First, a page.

[rspec-devel] should_yield (is it needed?)

Martin Emde martin.emde at gmail.com
Sun Nov 29 15:11:16 EST 2009

On Tue, Nov 10, 2009 at 5:00 PM, David Chelimsky <dchelimsky at gmail.com>wrote:

> [1,2,3].should yield_on(:each) ???

This does follow rspec syntax more closely... Let's run through a few use
cases I can imagine.

helper.should yield_on(:admin_only)
# helper.admin_only &should_yield

[1,2,3].should yield_on(:each).each_of(1,2,3)
# [1,2,3].each &should_yield_each(1,2,3)

h = { :a => 1, :b => 2 }
h.should yield_on(:each).each_of(*h.to_a)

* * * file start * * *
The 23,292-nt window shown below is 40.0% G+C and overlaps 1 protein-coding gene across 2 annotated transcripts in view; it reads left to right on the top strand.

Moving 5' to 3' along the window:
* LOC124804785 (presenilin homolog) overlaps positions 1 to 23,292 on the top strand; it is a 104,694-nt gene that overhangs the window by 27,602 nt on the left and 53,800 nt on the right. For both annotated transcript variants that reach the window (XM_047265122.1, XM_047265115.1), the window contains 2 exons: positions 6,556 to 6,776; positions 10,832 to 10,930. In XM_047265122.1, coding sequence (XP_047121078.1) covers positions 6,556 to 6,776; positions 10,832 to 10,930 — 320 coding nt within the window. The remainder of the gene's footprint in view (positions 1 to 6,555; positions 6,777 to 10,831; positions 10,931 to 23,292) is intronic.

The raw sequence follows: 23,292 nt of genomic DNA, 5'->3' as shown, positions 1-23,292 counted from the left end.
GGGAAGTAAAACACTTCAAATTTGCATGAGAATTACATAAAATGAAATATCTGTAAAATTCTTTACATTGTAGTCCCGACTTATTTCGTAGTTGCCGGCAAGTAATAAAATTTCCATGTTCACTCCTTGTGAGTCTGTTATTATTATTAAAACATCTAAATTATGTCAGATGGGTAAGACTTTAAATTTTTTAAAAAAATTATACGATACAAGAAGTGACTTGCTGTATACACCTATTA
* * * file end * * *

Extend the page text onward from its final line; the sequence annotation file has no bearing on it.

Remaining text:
h.each &should_yield_each(*h.to_a)

helper.should yield_on(:link_to_function, "link
#  helper.link_to_function "link text",

I think both are pretty clear until the last example when this part in my
format:  *"link text", &should_yield(...)*   starts to confuse what's going
on exactly. It very clearly breaks from rspec syntax in that example.

helper.link_to_functio("link text", &assert_yielded_block)

That actually makes a bit more sense since the intention is clear. I'm
passing a block that asserts that it will be yielded. However, this isn't
rspec at all written like that.

The yield_on format seems to specify "When I call this method on the
receiver, I expect it to yield." This is very similar to user.should
be_an_admin in that the actual method call is not being called on the
receiver but passed into the matcher.

Is this something we'd like to add to rspec? If so, I'll work out a patch.

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